Date: 3/9/17 2:06 pm
From: Larry Modesitt <larry.corvid...>
Subject: [cobirds] Pieplow Field Guide
Cobirders,

My copy of the Peterson Field Guide to Bird Sounds of Eastern North America, written by fellow Colorado birder, Nathan Pieplow, just arrived.

It is a joy to see this book finally in print, and I can see why it took over a decade to prepare. What an outstanding contribution to birding this is! Those of us who have seen Nathan’s articles in Birding, or heard his talks at DFO, or taken his workshops at CFO or WFO, or followed his blog, earbirding.com, know that Nathan has sought to advance the ability to describe birdsong. He, with help from many other experts, has done this admirably. I believe he is developing a birdsong vocabulary. (As we know, much of science is advanced by development of new or standardized terms, helping us to make finer distinctions). You probably already can tell a trill from a warble, but can you differentiate four different kinds of croaks? Did you know that Nathan has suggested certain splits, based upon birdsong alone? Do your eyes glaze over at the sight of a spectrogram? Nathan’s descriptions demystify them, helping us understand features quickly. His classifications will help birders to identify a bird by its song more readily, and learn those songs more quickly. Nathan developed his knowledge through analysis of recordings, many his own, then analyzing them for their components. We don’t need to know how he did this to use his analysis to our advantage.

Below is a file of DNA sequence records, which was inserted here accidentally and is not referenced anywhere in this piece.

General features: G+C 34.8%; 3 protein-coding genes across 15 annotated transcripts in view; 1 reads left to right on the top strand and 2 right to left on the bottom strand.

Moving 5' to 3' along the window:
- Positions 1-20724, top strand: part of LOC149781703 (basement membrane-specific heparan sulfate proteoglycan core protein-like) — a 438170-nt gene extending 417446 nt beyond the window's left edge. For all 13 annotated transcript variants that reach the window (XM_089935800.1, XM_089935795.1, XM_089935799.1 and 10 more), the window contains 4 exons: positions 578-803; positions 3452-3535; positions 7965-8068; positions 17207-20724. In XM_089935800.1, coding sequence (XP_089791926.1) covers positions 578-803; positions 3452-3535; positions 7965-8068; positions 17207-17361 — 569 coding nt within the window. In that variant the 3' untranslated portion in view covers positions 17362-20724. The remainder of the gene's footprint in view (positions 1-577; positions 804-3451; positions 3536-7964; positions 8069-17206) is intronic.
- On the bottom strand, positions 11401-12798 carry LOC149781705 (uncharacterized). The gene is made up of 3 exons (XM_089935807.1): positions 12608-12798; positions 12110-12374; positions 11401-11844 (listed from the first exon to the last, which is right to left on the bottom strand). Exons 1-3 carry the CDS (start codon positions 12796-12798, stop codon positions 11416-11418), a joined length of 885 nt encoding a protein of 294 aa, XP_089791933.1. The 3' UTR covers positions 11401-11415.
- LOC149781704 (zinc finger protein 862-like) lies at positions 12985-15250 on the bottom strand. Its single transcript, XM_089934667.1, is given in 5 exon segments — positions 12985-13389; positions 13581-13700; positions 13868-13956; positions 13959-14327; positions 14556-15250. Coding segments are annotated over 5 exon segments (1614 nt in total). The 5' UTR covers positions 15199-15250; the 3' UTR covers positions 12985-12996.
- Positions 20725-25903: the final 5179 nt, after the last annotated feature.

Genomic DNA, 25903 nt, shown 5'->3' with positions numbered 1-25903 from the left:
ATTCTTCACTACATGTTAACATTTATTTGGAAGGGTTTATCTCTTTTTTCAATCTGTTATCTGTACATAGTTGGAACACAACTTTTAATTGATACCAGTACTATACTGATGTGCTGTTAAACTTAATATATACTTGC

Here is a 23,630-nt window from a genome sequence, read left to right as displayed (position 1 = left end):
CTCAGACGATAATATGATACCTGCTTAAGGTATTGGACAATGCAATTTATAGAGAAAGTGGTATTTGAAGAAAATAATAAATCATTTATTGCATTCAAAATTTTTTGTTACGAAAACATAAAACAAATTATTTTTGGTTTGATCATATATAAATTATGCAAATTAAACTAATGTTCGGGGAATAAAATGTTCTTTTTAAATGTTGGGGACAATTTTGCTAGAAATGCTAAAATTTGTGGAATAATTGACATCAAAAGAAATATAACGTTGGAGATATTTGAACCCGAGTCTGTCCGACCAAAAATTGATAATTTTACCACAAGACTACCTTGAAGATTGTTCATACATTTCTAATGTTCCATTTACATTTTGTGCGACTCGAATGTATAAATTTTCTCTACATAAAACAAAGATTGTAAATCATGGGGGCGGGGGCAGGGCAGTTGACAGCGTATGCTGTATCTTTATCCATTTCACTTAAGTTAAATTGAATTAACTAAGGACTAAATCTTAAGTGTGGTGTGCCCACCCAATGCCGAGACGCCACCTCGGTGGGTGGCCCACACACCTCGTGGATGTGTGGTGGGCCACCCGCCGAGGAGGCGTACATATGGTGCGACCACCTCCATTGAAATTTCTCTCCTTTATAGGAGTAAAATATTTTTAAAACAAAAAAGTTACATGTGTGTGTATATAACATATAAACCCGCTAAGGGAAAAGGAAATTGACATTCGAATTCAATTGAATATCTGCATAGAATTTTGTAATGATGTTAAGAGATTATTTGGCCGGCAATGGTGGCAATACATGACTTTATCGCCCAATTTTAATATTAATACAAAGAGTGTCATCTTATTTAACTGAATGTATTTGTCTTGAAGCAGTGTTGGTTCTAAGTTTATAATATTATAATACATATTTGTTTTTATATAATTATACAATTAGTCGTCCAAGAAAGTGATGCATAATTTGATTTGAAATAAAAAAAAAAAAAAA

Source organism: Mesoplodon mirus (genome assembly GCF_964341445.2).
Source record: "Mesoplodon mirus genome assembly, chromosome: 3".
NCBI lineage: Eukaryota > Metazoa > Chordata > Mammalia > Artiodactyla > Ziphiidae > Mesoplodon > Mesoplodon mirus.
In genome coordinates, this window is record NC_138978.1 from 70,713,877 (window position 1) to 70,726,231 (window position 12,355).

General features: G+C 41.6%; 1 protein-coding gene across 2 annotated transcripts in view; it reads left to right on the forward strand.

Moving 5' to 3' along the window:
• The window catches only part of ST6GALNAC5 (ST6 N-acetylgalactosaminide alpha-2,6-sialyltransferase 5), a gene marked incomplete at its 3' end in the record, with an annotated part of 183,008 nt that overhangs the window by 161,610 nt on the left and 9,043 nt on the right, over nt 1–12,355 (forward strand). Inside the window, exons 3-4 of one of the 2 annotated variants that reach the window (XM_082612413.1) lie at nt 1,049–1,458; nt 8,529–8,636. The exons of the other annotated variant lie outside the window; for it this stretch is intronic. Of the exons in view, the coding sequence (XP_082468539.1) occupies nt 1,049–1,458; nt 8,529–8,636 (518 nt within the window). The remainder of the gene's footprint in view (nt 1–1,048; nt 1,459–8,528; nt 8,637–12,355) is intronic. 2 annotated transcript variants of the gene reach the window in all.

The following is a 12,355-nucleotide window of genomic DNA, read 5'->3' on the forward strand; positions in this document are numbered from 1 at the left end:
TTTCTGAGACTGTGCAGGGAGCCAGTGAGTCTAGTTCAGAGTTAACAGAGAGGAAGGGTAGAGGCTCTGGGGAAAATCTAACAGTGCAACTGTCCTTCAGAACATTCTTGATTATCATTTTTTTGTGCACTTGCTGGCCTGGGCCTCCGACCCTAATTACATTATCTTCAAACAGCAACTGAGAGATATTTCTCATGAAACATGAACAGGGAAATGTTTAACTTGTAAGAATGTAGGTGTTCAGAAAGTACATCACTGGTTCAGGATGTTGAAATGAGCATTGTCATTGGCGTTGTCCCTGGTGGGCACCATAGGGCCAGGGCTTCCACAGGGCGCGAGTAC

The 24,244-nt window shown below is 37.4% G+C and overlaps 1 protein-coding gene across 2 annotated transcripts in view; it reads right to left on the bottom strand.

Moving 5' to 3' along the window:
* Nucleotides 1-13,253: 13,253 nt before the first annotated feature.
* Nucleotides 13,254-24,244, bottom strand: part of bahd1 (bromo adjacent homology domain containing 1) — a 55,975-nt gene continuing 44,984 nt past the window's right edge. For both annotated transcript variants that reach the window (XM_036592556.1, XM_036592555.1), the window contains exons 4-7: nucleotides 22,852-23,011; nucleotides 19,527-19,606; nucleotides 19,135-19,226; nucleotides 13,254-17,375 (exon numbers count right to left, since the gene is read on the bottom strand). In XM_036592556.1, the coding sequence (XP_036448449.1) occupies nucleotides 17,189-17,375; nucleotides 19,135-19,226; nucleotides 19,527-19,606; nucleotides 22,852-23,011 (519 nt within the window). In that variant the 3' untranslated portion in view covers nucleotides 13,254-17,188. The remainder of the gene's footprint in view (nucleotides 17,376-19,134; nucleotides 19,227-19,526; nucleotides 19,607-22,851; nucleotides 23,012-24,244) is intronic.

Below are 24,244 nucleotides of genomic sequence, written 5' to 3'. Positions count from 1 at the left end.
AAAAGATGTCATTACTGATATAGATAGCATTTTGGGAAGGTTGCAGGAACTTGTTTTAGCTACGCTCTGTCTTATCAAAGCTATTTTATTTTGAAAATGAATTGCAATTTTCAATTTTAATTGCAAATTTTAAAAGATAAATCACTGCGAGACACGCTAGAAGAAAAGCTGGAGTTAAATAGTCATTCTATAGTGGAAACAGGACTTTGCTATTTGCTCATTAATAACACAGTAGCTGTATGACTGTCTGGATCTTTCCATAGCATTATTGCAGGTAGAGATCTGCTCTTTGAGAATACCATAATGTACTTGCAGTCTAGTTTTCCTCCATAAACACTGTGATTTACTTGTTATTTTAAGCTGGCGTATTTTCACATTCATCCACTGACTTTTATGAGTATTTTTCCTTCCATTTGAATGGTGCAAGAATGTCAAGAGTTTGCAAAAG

I learned to recognize birdsong through the audiotapes “Birding by Ear” by Walton and Lawson in 1989 which taught me to group songs. When I went to Costa Rica, for example, I downloaded new songs into those groupings on my iPod. At the worst, I could narrow down an unfamiliar song to a group on my iPod and review the group to pinpoint the songster. Nathan’s methods go much further. The index, for example, lists types of song, and the birds that sing those types. In addition, recordings (5,400 in total) accompany each bird included.

Are you just beginning to learn to recognize birdsong by ear? This will accelerate your learning. Are you an expert who can recognize songs and calls from all species in North America? This book will help you appreciate differences and meanings in an individual’s song

Portrayed is birdsong of 520 eastern birds, most of which also occur in the west, again helping with identification and learning of specific birds. Don’t be put off by the lack of Townsend’s Warbler song. Buy this book to learn how to be a better birder. Remember, experts (not me) identify 90% of the birds by their songs. (I have no financial interest in this book). Check it out on Earbirding.com.

Larry

Larry Modesitt
Chairman
Bird Conservancy of the Rockies



www.birdconservancy.org <http://www.birdconservancy.org/>

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